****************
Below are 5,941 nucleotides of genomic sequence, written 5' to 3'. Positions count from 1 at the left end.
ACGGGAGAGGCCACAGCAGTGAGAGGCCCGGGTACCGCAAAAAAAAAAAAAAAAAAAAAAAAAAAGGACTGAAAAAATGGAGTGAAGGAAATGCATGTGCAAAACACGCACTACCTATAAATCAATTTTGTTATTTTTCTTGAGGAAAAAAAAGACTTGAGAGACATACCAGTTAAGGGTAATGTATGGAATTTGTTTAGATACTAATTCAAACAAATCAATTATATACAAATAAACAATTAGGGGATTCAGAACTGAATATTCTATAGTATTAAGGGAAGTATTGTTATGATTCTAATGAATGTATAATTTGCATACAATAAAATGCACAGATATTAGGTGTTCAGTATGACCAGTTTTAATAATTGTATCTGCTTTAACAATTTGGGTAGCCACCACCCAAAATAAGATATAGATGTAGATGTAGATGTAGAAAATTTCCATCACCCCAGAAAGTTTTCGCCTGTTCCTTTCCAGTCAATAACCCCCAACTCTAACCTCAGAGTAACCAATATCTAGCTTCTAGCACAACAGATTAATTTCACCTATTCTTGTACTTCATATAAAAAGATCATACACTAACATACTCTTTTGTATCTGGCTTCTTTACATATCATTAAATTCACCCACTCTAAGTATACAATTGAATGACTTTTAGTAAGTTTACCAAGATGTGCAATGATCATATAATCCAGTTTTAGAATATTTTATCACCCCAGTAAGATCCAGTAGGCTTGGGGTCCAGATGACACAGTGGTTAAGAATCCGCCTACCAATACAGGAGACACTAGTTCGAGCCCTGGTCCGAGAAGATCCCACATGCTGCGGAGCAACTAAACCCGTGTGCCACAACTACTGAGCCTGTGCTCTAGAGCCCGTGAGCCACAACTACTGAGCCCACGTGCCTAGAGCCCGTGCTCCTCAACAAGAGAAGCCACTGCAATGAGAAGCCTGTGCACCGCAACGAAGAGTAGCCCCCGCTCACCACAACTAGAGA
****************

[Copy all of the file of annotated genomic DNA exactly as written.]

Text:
Below are 5,941 nucleotides of genomic sequence, written 5' to 3'. Positions count from 1 at the left end.
ACGGGAGAGGCCACAGCAGTGAGAGGCCCGGGTACCGCAAAAAAAAAAAAAAAAAAAAAAAAAAAGGACTGAAAAAATGGAGTGAAGGAAATGCATGTGCAAAACACGCACTACCTATAAATCAATTTTGTTATTTTTCTTGAGGAAAAAAAAGACTTGAGAGACATACCAGTTAAGGGTAATGTATGGAATTTGTTTAGATACTAATTCAAACAAATCAATTATATACAAATAAACAATTAGGGGATTCAGAACTGAATATTCTATAGTATTAAGGGAAGTATTGTTATGATTCTAATGAATGTATAATTTGCATACAATAAAATGCACAGATATTAGGTGTTCAGTATGACCAGTTTTAATAATTGTATCTGCTTTAACAATTTGGGTAGCCACCACCCAAAATAAGATATAGATGTAGATGTAGATGTAGAAAATTTCCATCACCCCAGAAAGTTTTCGCCTGTTCCTTTCCAGTCAATAACCCCCAACTCTAACCTCAGAGTAACCAATATCTAGCTTCTAGCACAACAGATTAATTTCACCTATTCTTGTACTTCATATAAAAAGATCATACACTAACATACTCTTTTGTATCTGGCTTCTTTACATATCATTAAATTCACCCACTCTAAGTATACAATTGAATGACTTTTAGTAAGTTTACCAAGATGTGCAATGATCATATAATCCAGTTTTAGAATATTTTATCACCCCAGTAAGATCCAGTAGGCTTGGGGTCCAGATGACACAGTGGTTAAGAATCCGCCTACCAATACAGGAGACACTAGTTCGAGCCCTGGTCCGAGAAGATCCCACATGCTGCGGAGCAACTAAACCCGTGTGCCACAACTACTGAGCCTGTGCTCTAGAGCCCGTGAGCCACAACTACTGAGCCCACGTGCCTAGAGCCCGTGCTCCTCAACAAGAGAAGCCACTGCAATGAGAAGCCTGTGCACCGCAACGAAGAGTAGCCCCCGCTCACCACAACTAGAGA